How to Explain Why You Dumped Your Old Boss

Businessman packing personal desk items in boxBreaking up is hard to do, and breaking up with an employer means explaining why to everyone you interview with in the future. Admit it: The day you left your desk and knew you weren’t going to see it again was a beautiful one. You felt strong. You felt empowered. You were done with a nasty situation, and you were now moving on to new and better things.

The situation may have been degrading for a while. Your attempts to bridge the communication gap went unnoticed, and finally you made the move to tell your boss you had enough and you were moving on. That’s such a purifying feeling. Then, you go on that first interview, and the interviewer wants to know why you left.

Why Did You Leave Your Last Job?

Dissatisfaction alone probably isn’t enough to make you leave a job, especially if you made a dramatic exit. Everyone feels dissatisfied sometimes. If you feel dissatisfied, but you also feel motivated, that motivation will help get you through the rough patches.Some people have a crackerjack answer, and that’s awesome, but if you had one, you probably wouldn’t be reading this post right now. If you don’t have an answer down pat, don’t feel bad. This question is a trap because there isn’t a great answer. How you answer the question reveals how confident you are in your reasons for leaving, and how confident you are that this new opportunity is really for you. Let’s unpack what all of that means.

The first step in being able to face a prospective employer and sound honest, yet politic with your answer is to make peace with your reasons. Let’s say you were really mad at your previous boss and just walked off the job and never went back. That’s pretty bad. On the bright side, odds are nobody is going to tell a prospective employer that whole story. So take a deep breath, and let it go. As long as you’re not interviewing with your previous boss’s best friend, nobody else who matters is going to know. If your former boss’s friend is interviewing you and knows the whole story, you don’t have anything to worry about, anyway, because if they really cared, you wouldn’t be there.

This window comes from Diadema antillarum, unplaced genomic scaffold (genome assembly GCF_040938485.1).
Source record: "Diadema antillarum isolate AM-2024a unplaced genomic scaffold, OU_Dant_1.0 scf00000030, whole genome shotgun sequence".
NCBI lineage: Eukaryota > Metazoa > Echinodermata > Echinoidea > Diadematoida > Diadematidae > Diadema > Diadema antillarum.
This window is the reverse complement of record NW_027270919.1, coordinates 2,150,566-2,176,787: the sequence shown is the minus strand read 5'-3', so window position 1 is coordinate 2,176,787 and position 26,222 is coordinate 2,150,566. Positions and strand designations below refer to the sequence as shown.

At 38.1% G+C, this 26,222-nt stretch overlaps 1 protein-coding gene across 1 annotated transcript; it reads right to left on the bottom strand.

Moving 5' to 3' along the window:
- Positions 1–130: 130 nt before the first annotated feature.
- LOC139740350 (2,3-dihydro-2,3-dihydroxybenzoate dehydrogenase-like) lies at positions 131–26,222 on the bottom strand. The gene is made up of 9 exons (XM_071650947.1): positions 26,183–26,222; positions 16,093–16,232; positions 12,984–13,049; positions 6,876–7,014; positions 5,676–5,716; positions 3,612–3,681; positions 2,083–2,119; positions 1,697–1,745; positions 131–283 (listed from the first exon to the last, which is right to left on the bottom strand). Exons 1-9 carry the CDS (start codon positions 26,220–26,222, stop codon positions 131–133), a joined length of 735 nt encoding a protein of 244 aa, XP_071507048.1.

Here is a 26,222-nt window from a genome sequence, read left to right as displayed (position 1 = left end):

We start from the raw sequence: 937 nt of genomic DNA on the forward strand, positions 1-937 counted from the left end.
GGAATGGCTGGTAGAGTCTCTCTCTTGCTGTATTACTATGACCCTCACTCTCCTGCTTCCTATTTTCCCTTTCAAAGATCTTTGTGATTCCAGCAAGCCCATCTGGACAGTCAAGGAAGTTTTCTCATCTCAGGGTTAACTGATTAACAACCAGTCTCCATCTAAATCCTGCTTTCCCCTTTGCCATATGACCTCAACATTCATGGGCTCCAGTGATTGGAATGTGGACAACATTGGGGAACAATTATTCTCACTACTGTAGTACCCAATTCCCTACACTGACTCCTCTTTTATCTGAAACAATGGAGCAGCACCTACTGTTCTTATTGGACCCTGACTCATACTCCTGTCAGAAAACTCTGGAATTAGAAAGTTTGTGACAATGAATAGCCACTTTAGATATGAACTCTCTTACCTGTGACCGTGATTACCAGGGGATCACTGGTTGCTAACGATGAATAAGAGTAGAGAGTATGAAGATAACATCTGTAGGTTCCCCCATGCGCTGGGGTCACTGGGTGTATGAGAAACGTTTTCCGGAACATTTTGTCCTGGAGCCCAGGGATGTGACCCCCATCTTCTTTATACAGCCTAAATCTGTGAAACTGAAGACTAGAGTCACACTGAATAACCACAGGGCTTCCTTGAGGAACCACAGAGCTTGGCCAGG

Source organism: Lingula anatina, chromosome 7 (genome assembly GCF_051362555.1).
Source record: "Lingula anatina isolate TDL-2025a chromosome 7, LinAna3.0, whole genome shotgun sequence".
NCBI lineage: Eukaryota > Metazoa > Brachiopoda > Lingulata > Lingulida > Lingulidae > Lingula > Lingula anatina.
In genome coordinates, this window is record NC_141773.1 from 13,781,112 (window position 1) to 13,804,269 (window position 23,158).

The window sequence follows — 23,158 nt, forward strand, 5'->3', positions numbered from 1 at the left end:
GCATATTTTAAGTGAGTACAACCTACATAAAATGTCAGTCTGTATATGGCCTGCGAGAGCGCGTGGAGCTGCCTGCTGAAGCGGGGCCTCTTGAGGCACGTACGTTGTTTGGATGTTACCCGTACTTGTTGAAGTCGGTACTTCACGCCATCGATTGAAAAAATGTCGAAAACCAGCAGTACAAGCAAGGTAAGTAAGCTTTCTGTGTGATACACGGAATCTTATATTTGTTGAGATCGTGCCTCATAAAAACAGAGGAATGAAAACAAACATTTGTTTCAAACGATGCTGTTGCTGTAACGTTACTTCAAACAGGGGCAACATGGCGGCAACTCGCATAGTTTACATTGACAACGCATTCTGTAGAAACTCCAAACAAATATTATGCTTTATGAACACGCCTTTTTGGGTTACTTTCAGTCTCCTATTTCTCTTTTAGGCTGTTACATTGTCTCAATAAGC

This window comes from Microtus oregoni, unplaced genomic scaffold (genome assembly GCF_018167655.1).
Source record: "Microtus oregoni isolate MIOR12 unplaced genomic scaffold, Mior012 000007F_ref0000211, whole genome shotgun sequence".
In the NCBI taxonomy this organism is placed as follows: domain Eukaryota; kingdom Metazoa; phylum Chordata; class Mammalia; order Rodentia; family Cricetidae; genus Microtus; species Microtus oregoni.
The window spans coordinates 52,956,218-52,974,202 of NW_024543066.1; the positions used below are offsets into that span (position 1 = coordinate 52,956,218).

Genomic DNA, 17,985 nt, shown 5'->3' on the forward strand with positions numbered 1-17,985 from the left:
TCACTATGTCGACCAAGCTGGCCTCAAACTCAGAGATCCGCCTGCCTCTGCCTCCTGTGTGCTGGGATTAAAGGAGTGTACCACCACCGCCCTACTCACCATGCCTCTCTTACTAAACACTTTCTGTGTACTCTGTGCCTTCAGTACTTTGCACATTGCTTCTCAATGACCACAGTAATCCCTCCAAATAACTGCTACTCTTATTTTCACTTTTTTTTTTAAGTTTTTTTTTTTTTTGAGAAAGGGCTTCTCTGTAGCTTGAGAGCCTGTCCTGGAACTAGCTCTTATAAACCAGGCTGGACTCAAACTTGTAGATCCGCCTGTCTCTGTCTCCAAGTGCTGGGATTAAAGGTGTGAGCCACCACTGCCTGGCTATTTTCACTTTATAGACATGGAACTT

What If the Interviewer Finds out I Made an Ungraceful Exit?

Let’s focus on the really important question: What about that situation made you so unhappy that you left? What led up to you walking out or giving notice? The first things that usually come to mind are money, not getting a desk with a window, really annoying co-workers, a copier that always jammed, inadequate reimbursement for mileage, and rotten benefit plans. All of that matters. Odds are, any company you go to is going to have its own version of that. Also, this may seem shocking, but according to Frederick Herzberg’s research on motivation, things like salary and benefits keep people from feeling dissatisfied, but they don’t keep them motivated. Dissatisfaction alone probably isn’t enough to make you leave a job, especially if you made a dramatic exit. Everyone feels dissatisfied sometimes. If you feel dissatisfied, but you also feel motivated, that motivation will help get you through the rough patches.

The Real Reason Most of Us Leave Our Jobs

A lot of factors go into what keeps us happy (or makes us unhappy) at work, but in a nutshell, we usually want enough novelty, enough autonomy, and enough challenge to keep the work interesting. Additionally, we need enough of a sense of mastery and stability to feel competent and secure. While this optimal level of challenge is an aspirational goal, if you have a job that provides you with this mix at least some of the time, you’re probably going to be reluctant to leave it.

Before you sit down for an interview with someone else, make a list of all of the things you want to be able to do at work. What are the tasks that you look forward to and do well? What do you excel at? What makes you feel like you had a good day at work? Then, take an honest look at the jobs you’re applying to and the companies you are looking at and ask yourself if you believe you can get what you need there. If you can’t, readjust your search.